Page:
2018 Ford edge significant fuel efficiency loss after Flex plate repair and maintenance

Need help troubleshooting why my vehicle has lost fuel efficiency!
I drive a 2018 Ford Edge for work. We received a ‘dealer customer service’ report stating that there could be an issue with the Flex Plate. The vehicle was already outside the mileage window for Ford to help with any of the cost, however the dealership did an inspection and told us it was in fact cracked and recommended replacement along with tune up and other ‘scheduled maintenance’ due to the mileage (127K at the time).
Due to costs we went to a local auto mechanic vs dealership for the repair.
They replaced the Flex plate (drive plate), replaced spark plugs, Transmission service and transfer case service.
As soon as I received the vehicle after repair - the battery was dead and needed jumped (battery has since been replaced). Then noticed the steering wheel was off lightly and the fuel efficiency had dropped drastically (normal 28-33 mpg down to 23-25 max mpg) When I called to discuss they offered to fix the steering wheel and do an alignment for free and checked that the correct spark plugs were used, but even after that it has not gotten better at all. My understanding is I should get better gas mileage after tune up not worse. I gave it a couple of weeks and a few tanks of gas to see if it got any better.
NOPE. So we opted to go ahead an have the Fuel system service performed to see if that helps as they still have not given any other indication on what could be causing this.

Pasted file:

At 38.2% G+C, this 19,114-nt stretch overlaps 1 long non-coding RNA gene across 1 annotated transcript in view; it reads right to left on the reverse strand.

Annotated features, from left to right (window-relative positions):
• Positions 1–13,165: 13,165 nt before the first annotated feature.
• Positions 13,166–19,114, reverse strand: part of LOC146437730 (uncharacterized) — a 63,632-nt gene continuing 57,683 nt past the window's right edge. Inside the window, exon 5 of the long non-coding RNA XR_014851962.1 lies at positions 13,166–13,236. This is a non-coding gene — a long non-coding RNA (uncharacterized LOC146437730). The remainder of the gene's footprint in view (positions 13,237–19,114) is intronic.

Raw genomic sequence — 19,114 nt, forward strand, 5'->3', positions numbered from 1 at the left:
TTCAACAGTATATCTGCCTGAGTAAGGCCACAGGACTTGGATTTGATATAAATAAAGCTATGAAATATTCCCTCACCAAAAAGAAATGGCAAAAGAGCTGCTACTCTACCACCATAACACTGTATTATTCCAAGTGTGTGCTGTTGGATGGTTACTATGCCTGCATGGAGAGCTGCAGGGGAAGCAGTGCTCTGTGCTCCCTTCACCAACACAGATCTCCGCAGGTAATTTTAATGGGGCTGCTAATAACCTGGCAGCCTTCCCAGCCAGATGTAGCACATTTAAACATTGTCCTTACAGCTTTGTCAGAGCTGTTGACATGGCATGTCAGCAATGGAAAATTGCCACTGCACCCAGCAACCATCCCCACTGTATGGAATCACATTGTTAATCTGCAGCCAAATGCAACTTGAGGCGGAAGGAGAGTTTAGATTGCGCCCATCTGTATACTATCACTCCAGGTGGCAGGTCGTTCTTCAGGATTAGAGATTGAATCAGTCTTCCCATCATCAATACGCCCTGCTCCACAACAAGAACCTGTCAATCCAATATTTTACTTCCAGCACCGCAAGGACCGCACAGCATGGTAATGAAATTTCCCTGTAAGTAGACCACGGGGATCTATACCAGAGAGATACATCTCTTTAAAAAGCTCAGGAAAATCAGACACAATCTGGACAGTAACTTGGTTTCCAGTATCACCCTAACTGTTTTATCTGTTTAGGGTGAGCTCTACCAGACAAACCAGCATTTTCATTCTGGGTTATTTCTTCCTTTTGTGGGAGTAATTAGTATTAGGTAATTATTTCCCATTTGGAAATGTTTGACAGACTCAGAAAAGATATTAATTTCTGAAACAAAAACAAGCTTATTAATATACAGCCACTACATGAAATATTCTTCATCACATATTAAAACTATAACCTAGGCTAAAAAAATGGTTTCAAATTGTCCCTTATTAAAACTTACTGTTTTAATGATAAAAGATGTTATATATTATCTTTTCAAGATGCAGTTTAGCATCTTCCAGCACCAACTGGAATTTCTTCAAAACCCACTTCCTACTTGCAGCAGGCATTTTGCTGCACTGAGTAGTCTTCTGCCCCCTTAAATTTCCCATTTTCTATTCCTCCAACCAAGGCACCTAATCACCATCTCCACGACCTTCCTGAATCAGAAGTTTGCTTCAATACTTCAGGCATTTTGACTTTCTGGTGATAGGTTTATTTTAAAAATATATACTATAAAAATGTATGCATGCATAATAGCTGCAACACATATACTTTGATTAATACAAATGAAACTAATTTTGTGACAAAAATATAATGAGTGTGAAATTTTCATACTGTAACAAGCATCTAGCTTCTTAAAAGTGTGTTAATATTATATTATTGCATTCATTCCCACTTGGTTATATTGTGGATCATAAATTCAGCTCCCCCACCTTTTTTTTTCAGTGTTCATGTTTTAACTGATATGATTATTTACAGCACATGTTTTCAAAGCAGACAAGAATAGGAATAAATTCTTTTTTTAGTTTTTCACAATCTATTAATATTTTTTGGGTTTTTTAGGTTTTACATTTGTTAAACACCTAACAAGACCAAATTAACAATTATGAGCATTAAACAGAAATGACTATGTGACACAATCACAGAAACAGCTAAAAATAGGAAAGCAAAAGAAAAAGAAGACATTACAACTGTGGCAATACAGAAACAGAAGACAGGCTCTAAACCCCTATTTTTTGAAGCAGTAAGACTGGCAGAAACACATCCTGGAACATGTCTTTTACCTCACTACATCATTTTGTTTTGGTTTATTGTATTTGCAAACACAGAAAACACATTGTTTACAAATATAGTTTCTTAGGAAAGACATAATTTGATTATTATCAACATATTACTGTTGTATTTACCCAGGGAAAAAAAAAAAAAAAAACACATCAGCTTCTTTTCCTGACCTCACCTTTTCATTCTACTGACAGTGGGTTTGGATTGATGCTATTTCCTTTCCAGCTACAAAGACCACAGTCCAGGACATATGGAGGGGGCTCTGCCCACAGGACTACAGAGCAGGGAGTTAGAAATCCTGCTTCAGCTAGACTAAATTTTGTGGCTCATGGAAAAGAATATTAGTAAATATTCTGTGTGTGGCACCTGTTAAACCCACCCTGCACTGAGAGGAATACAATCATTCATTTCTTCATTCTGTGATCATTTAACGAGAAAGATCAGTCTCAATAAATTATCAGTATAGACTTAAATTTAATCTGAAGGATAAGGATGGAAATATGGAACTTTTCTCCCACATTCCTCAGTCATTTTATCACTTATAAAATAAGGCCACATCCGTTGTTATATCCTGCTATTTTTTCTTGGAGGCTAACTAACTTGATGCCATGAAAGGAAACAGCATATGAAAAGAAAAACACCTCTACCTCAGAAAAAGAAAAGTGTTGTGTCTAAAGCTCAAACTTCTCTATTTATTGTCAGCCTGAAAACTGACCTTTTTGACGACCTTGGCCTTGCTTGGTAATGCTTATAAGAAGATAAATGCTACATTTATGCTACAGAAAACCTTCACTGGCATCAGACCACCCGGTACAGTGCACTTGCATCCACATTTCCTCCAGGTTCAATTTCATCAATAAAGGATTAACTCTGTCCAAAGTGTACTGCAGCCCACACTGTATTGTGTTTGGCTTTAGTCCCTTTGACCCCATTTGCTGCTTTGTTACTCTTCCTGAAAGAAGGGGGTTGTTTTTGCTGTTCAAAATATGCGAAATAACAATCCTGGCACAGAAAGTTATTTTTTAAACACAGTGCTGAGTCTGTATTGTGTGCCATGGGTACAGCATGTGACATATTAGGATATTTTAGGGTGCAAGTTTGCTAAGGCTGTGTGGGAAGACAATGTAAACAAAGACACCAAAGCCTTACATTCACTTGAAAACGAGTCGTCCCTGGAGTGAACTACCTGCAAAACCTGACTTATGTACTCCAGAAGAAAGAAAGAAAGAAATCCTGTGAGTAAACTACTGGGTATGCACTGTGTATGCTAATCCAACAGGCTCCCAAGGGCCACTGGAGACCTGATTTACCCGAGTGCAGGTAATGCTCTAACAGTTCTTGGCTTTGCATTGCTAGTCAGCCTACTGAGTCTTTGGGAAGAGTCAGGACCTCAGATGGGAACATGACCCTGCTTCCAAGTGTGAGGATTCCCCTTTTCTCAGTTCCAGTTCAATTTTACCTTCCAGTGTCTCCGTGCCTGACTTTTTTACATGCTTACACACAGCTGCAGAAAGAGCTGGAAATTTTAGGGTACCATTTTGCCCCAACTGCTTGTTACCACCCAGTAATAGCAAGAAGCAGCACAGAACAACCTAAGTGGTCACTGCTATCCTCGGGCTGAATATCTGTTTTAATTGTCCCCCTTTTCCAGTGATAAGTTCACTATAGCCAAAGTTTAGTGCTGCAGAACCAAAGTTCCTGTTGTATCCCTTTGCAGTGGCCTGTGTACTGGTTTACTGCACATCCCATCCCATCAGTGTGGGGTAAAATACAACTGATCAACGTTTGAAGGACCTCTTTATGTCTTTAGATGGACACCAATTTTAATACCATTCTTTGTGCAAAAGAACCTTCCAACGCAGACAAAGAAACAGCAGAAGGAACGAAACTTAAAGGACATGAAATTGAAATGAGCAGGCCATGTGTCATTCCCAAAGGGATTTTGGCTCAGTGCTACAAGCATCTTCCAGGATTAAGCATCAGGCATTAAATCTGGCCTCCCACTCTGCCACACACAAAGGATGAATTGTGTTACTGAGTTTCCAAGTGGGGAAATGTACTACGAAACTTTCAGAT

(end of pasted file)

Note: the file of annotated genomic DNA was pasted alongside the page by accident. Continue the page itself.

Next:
Well nothing has gotten better and I am now on tank 3 since the final service.
Only other services completed during this time was an oil change.

Does anyone have any insight on what could be causing this drop in efficiency? It is costing the company a lot more right now. Could any of the above services have caused damages? Any suggestions on what to try next?

Thanks for your time

Just a thought…
if you normally use synthetic oil and they put in conventional oil it is possible to lose a little in gas mileage. with synthetic oil there is less friction in the engine.

28-33 mpg in an Edge? That’s high, were you measuring it by the fillup gallons, or depending on the readout? Our older MKX never got over 25, averaged under 20. Fuelly reports an average of 21 mpg for the 2018, almost all 25 mpg and under.

Our company always uses full synthetic on our oil changes, but it a good thing to double check. Unfortunately the fuel efficiency went down even before the oil change, just has never gotten better.

Thanks for the suggestion.

I have watched this super close being the only one who has ever driven this particular vehicle. The engine has recorded the mileage at 29 mpg over the life of the vehicle. I do watch it per tank of gas as well and depending on where I have driven being a lot of freeway/interstate I would actually get upwards of 33 and no lower than 28 when I have highway or in town. (screen readout that also tells you fuel efficiency on dash)
I have been loosing about 100 miles per tank of gas than what I was filling up prior.
It is such a strange situation and maybe It was a fluke that it did so well up to now.

Thanks for your thoughts.

If you are using the vehicles gas mileage gauge, then I would stop using that. it can be off. maybe from the battery going dead. An easy way to calculate gas mileage is to remember the odometer reading or to reset the mileage counter when filling up a gas tank. When doing so next time, obtain the mileage accrued between the two gas fill-ups. Then divide the mileage figure by the amount of gas filled the second time to obtain the gas mileage.

also, double check the tire pressure. maybe they lowered it a little to match the factory tire pressure. and you normally keep it at a higher pressure to squeeze out a little better gas mileage.